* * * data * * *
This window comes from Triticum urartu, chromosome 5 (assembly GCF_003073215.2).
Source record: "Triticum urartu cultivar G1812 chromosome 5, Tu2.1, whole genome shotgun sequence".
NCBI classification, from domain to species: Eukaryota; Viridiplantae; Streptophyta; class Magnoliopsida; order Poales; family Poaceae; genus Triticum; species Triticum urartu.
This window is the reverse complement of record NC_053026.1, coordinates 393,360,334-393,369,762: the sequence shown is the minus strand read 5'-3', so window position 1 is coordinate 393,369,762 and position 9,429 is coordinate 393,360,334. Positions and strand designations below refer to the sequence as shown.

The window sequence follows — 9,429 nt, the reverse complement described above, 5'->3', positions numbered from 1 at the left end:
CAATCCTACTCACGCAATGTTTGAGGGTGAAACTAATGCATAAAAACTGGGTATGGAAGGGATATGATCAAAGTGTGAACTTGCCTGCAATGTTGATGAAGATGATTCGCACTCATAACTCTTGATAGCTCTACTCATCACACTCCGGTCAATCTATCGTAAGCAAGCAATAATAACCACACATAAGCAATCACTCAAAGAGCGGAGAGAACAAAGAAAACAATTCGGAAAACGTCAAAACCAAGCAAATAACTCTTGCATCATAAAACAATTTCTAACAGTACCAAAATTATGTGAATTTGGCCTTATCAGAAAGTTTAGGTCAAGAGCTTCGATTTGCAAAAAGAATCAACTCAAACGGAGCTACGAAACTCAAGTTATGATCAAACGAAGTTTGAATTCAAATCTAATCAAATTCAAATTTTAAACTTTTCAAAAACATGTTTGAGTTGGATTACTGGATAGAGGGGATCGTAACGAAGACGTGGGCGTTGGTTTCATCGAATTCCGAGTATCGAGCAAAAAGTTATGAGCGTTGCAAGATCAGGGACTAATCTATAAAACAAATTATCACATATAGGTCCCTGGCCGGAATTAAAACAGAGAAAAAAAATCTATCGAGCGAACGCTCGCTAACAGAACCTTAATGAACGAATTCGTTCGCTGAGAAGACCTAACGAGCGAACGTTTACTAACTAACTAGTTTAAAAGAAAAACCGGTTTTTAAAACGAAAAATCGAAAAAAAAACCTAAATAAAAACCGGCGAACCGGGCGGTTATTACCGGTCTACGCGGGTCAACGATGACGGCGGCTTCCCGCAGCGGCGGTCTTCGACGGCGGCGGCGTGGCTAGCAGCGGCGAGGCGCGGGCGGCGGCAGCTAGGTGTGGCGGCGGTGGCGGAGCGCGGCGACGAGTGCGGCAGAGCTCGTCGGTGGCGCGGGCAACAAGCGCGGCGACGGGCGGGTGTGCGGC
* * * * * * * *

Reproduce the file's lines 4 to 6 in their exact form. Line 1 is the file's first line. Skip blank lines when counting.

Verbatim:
This window is the reverse complement of record NC_053026.1, coordinates 393,360,334-393,369,762: the sequence shown is the minus strand read 5'-3', so window position 1 is coordinate 393,369,762 and position 9,429 is coordinate 393,360,334. Positions and strand designations below refer to the sequence as shown.

The window sequence follows — 9,429 nt, the reverse complement described above, 5'->3', positions numbered from 1 at the left end:
CAATCCTACTCACGCAATGTTTGAGGGTGAAACTAATGCATAAAAACTGGGTATGGAAGGGATATGATCAAAGTGTGAACTTGCCTGCAATGTTGATGAAGATGATTCGCACTCATAACTCTTGATAGCTCTACTCATCACACTCCGGTCAATCTATCGTAAGCAAGCAATAATAACCACACATAAGCAATCACTCAAAGAGCGGAGAGAACAAAGAAAACAATTCGGAAAACGTCAAAACCAAGCAAATAACTCTTGCATCATAAAACAATTTCTAACAGTACCAAAATTATGTGAATTTGGCCTTATCAGAAAGTTTAGGTCAAGAGCTTCGATTTGCAAAAAGAATCAACTCAAACGGAGCTACGAAACTCAAGTTATGATCAAACGAAGTTTGAATTCAAATCTAATCAAATTCAAATTTTAAACTTTTCAAAAACATGTTTGAGTTGGATTACTGGATAGAGGGGATCGTAACGAAGACGTGGGCGTTGGTTTCATCGAATTCCGAGTATCGAGCAAAAAGTTATGAGCGTTGCAAGATCAGGGACTAATCTATAAAACAAATTATCACATATAGGTCCCTGGCCGGAATTAAAACAGAGAAAAAAAATCTATCGAGCGAACGCTCGCTAACAGAACCTTAATGAACGAATTCGTTCGCTGAGAAGACCTAACGAGCGAACGTTTACTAACTAACTAGTTTAAAAGAAAAACCGGTTTTTAAAACGAAAAATCGAAAAAAAAACCTAAATAAAAACCGGCGAACCGGGCGGTTATTACCGGTCTACGCGGGTCAACGATGACGGCGGCTTCCCGCAGCGGCGGTCTTCGACGGCGGCGGCGTGGCTAGCAGCGGCGAGGCGCGGGCGGCGGCAGCTAGGTGTGGCGGCGGTGGCGGAGCGCGGCGACGAGTGCGGCAGAGCTCGTCGGTGGCGCGGGCAACAAGCGCGGCGACGGGCGGGTGTGCGGC